Named for the Doctor who first clinically documented in 1817, it kills the cells that create a chemical called dopamine in the part of the brain (the basal ganglia)  that is responsible for balance and co-ordination. Generally it does not occur until mid to late 60’s, but can affect some between 21 and 39, such as our dear Canadian-born Micheal J. The main difference being that the younger group characteristically has twisting movements and tend to respond better to drug therapy.

Parkinson’s often begins as something as simple as more hunched shoulders or a shaky little finger. It can progress into postural changes from contractures, slow shuffling gait and tremors at rest (when  the person is attempting to  be still), and eventually immobility. Other symptoms can appear such as fatigue, constipation, depression, problems swallowing and speech difficulties. The cause is unknown and there is no cure though research is ongoing, and through the success of symptom treating drugs such as Levodopa, over 50% of  of those affected can now live to average life expectancy. It is no longer a disabling death sentence.

I can hear you already- Jennifer, what the heck does massage have to do with a disorder that attacks the  central nervous system??  Massage techniques can aid where the body’s functions have become limited- such as poor tissue health by encouraging venous return(blood) and lymphatic flow(waste). Feedback during the treatment is important as there can be sensory changes, in that some areas may be painful that are normally not. Manually moving joints and stretching of the muscles and tissue by the therapist to maintain their range of motion and the clients body awareness is also recommended.  This also helps to limit the contractures that can  form. Standard abdominal massage can also help with any constipation, all done slowly and gently as to not overstimulate the nervous system. One hour weekly massage treatments are recommended.

What can the Parkinson’s client do on their own? Any movement programs such as Tai-chi and Yoga to help with flexibility, balance and co-ordination. To maintain cardiovascular health, regular walks and gentle exercise programs within the clients tolerance  and avoid fatigue.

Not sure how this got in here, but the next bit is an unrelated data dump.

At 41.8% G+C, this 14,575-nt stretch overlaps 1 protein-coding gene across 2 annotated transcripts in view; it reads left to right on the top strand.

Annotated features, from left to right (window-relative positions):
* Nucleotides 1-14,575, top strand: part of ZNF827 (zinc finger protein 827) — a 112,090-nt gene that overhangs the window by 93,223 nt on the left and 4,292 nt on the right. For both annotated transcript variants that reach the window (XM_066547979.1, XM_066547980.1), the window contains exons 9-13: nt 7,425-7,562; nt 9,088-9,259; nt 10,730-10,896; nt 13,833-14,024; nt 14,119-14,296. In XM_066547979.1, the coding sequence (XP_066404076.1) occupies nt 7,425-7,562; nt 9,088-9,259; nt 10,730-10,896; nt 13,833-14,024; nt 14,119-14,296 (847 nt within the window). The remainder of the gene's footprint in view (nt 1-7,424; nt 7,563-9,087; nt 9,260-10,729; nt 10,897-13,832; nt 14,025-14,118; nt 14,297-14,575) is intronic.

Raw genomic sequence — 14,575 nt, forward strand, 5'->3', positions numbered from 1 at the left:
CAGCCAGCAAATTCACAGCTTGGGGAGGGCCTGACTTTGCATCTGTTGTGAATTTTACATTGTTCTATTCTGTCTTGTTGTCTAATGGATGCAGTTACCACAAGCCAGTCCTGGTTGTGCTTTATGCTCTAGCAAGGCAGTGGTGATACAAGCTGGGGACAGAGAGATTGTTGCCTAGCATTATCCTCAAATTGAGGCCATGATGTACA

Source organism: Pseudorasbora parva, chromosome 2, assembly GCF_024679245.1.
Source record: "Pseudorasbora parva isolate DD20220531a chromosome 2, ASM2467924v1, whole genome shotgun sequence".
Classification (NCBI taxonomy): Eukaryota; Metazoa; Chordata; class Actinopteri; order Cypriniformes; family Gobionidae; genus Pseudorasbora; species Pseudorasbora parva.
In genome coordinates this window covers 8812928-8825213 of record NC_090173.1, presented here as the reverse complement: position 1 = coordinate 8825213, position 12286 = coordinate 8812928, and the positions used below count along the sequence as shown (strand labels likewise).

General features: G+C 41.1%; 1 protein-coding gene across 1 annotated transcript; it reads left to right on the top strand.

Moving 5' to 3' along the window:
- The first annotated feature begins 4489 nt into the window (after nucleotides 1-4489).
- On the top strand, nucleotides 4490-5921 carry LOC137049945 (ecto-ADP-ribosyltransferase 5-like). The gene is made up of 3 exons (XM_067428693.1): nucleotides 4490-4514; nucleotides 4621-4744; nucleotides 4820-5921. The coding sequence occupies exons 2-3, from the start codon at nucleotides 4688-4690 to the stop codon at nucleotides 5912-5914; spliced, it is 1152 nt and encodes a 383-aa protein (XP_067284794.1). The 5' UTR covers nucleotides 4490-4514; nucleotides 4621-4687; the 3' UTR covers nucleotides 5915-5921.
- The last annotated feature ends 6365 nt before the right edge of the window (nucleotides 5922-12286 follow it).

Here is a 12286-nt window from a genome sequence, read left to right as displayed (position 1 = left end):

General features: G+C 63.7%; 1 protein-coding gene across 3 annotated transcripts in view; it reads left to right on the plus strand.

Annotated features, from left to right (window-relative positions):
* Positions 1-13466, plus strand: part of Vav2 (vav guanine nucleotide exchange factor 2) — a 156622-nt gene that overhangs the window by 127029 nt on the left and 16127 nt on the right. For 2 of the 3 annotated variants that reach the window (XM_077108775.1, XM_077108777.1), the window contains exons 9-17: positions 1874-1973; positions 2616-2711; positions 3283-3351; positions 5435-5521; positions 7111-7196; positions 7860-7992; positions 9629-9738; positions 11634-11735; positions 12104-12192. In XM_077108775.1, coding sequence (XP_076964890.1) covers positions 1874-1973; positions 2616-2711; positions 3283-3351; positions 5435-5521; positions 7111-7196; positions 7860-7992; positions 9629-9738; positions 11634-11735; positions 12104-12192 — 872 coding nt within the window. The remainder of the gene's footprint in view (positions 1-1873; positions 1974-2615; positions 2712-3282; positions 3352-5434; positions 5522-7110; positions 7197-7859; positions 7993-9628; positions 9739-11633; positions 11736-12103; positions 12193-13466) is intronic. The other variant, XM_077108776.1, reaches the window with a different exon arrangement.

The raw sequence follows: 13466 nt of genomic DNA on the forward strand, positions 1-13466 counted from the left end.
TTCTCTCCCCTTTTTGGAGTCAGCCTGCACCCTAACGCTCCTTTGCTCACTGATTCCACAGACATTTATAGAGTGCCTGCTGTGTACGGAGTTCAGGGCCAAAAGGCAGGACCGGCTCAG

If you have Parkinson’s, or know someone who does, feel free to contact me at the clinic for a free clinical assessment today.

Yours in health,

For more information contact Ultimate Sports Therapy at or visit us at

Jennifer J. Lamore, BAA, RMT
Registered Massage Therapist Toronto & Mississauga, Ontario

Pre and Post Event Massage- win the race, or at least be ready for the next one!

December 2, 2010

Previously we spoke about types of massage, and in this edition as promised I’m going to further discuss when and where a sport massage is appropriate.

Depending on your level of previous sports experience, you may or may not have already experienced the benefits of a pre and post tournament massage. For those that have not, such as those of you who compete at an amateur level, or just purely for fun, I will explain.

Most competitive sports teams have many medical professionals travel with them when they compete and train-doctors, Chiropractors, Nutritionists, Athletic Therapists, and yes, even Massage Therapists. Just like the members of the team, they travel on the team bus and endure early and complicated schedules. Even Racehorses have massage therapists – (Equine Massage-something which I also have extensive training in!).

Some of the eastern martial arts already incorporate massage and bodywork techniques as part of their training- Karate, Jeet Kune Do, Maui Thai etc. (though with Muai Thai   massage it involves the vigorous application of  spicy-hot oil!) Tui-na (the use of brisk movements of the hand including the knuckles) and lots of stretching.

Now, you are thinking- “My goodness, if Horses can get massages, why shouldn’t I ?”

(at least I hope you are!!)

Unfortunately, the old “I’m a tough guy, tough guys don’t get massages” attitude prohibits people from the possibility of competing at a higher level that the athletes, (and horses!), I  previously mentioned do.

Like what? Increased range of motion- meaning possible further strikes, faster reaction time, increased confidence, decreased recovery time.